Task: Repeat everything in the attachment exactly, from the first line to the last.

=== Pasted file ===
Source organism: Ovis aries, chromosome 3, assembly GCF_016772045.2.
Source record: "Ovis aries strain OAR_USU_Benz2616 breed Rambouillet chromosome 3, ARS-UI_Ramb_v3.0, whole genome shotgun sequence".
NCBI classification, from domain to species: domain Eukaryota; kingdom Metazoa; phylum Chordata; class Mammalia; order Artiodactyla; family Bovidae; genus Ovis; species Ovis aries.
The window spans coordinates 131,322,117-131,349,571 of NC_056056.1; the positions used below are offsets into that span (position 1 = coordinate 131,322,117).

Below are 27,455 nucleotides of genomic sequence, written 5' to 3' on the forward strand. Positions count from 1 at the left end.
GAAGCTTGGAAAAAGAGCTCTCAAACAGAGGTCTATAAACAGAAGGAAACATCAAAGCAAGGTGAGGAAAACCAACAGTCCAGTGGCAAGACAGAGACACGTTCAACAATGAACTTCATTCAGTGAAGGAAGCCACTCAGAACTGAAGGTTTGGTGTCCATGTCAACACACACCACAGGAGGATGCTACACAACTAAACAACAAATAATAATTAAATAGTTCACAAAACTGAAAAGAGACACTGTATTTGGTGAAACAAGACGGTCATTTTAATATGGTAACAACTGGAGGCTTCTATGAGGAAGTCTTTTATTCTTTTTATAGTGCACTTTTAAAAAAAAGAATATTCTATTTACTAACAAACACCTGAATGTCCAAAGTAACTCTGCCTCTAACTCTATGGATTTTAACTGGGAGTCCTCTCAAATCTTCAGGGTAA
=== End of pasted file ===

Source organism: Ovis aries, chromosome 3, assembly GCF_016772045.2.
Source record: "Ovis aries strain OAR_USU_Benz2616 breed Rambouillet chromosome 3, ARS-UI_Ramb_v3.0, whole genome shotgun sequence".
NCBI classification, from domain to species: domain Eukaryota; kingdom Metazoa; phylum Chordata; class Mammalia; order Artiodactyla; family Bovidae; genus Ovis; species Ovis aries.
The window spans coordinates 131,322,117-131,349,571 of NC_056056.1; the positions used below are offsets into that span (position 1 = coordinate 131,322,117).

Below are 27,455 nucleotides of genomic sequence, written 5' to 3' on the forward strand. Positions count from 1 at the left end.
GAAGCTTGGAAAAAGAGCTCTCAAACAGAGGTCTATAAACAGAAGGAAACATCAAAGCAAGGTGAGGAAAACCAACAGTCCAGTGGCAAGACAGAGACACGTTCAACAATGAACTTCATTCAGTGAAGGAAGCCACTCAGAACTGAAGGTTTGGTGTCCATGTCAACACACACCACAGGAGGATGCTACACAACTAAACAACAAATAATAATTAAATAGTTCACAAAACTGAAAAGAGACACTGTATTTGGTGAAACAAGACGGTCATTTTAATATGGTAACAACTGGAGGCTTCTATGAGGAAGTCTTTTATTCTTTTTATAGTGCACTTTTAAAAAAAAGAATATTCTATTTACTAACAAACACCTGAATGTCCAAAGTAACTCTGCCTCTAACTCTATGGATTTTAACTGGGAGTCCTCTCAAATCTTCAGGGTAA